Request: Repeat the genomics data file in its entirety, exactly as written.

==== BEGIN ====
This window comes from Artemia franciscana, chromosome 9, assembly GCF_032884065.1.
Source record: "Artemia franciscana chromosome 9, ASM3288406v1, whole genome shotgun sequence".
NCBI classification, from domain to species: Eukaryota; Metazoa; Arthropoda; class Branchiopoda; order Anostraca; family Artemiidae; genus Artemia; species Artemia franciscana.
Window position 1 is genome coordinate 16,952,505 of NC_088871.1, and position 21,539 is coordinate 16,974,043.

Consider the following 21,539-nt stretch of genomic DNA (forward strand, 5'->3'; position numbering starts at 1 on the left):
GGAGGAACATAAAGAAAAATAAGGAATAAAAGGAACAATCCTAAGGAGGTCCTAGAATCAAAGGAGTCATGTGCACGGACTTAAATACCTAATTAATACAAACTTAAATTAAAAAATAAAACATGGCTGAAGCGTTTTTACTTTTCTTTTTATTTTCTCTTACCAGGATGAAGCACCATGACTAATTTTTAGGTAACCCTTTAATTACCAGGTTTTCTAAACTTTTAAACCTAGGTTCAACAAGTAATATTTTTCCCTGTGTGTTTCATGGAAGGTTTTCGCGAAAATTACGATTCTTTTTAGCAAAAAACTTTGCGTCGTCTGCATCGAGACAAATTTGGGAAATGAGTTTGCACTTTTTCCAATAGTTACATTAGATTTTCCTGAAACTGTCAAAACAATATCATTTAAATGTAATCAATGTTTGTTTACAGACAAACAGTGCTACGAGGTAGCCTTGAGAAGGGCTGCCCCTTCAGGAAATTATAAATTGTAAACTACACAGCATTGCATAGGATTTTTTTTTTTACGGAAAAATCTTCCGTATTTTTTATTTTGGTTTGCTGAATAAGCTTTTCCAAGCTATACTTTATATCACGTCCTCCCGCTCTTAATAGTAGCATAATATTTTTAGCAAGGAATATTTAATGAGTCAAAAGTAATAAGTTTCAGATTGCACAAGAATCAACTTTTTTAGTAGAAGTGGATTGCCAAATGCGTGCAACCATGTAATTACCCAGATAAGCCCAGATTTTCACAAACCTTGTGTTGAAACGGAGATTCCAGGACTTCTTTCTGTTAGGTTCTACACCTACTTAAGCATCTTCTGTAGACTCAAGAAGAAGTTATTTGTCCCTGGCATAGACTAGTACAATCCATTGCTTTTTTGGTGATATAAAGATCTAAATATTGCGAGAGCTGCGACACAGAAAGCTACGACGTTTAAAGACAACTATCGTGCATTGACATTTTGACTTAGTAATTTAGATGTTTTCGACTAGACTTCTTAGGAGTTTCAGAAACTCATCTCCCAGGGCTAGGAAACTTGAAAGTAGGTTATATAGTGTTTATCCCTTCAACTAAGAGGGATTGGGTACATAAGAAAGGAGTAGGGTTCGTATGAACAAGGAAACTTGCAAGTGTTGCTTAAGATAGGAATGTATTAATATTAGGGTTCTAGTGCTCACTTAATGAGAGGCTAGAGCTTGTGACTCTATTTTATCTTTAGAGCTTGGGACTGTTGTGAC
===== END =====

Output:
This window comes from Artemia franciscana, chromosome 9, assembly GCF_032884065.1.
Source record: "Artemia franciscana chromosome 9, ASM3288406v1, whole genome shotgun sequence".
NCBI classification, from domain to species: Eukaryota; Metazoa; Arthropoda; class Branchiopoda; order Anostraca; family Artemiidae; genus Artemia; species Artemia franciscana.
Window position 1 is genome coordinate 16,952,505 of NC_088871.1, and position 21,539 is coordinate 16,974,043.

Consider the following 21,539-nt stretch of genomic DNA (forward strand, 5'->3'; position numbering starts at 1 on the left):
GGAGGAACATAAAGAAAAATAAGGAATAAAAGGAACAATCCTAAGGAGGTCCTAGAATCAAAGGAGTCATGTGCACGGACTTAAATACCTAATTAATACAAACTTAAATTAAAAAATAAAACATGGCTGAAGCGTTTTTACTTTTCTTTTTATTTTCTCTTACCAGGATGAAGCACCATGACTAATTTTTAGGTAACCCTTTAATTACCAGGTTTTCTAAACTTTTAAACCTAGGTTCAACAAGTAATATTTTTCCCTGTGTGTTTCATGGAAGGTTTTCGCGAAAATTACGATTCTTTTTAGCAAAAAACTTTGCGTCGTCTGCATCGAGACAAATTTGGGAAATGAGTTTGCACTTTTTCCAATAGTTACATTAGATTTTCCTGAAACTGTCAAAACAATATCATTTAAATGTAATCAATGTTTGTTTACAGACAAACAGTGCTACGAGGTAGCCTTGAGAAGGGCTGCCCCTTCAGGAAATTATAAATTGTAAACTACACAGCATTGCATAGGATTTTTTTTTTTACGGAAAAATCTTCCGTATTTTTTATTTTGGTTTGCTGAATAAGCTTTTCCAAGCTATACTTTATATCACGTCCTCCCGCTCTTAATAGTAGCATAATATTTTTAGCAAGGAATATTTAATGAGTCAAAAGTAATAAGTTTCAGATTGCACAAGAATCAACTTTTTTAGTAGAAGTGGATTGCCAAATGCGTGCAACCATGTAATTACCCAGATAAGCCCAGATTTTCACAAACCTTGTGTTGAAACGGAGATTCCAGGACTTCTTTCTGTTAGGTTCTACACCTACTTAAGCATCTTCTGTAGACTCAAGAAGAAGTTATTTGTCCCTGGCATAGACTAGTACAATCCATTGCTTTTTTGGTGATATAAAGATCTAAATATTGCGAGAGCTGCGACACAGAAAGCTACGACGTTTAAAGACAACTATCGTGCATTGACATTTTGACTTAGTAATTTAGATGTTTTCGACTAGACTTCTTAGGAGTTTCAGAAACTCATCTCCCAGGGCTAGGAAACTTGAAAGTAGGTTATATAGTGTTTATCCCTTCAACTAAGAGGGATTGGGTACATAAGAAAGGAGTAGGGTTCGTATGAACAAGGAAACTTGCAAGTGTTGCTTAAGATAGGAATGTATTAATATTAGGGTTCTAGTGCTCACTTAATGAGAGGCTAGAGCTTGTGACTCTATTTTATCTTTAGAGCTTGGGACTGTTGTGAC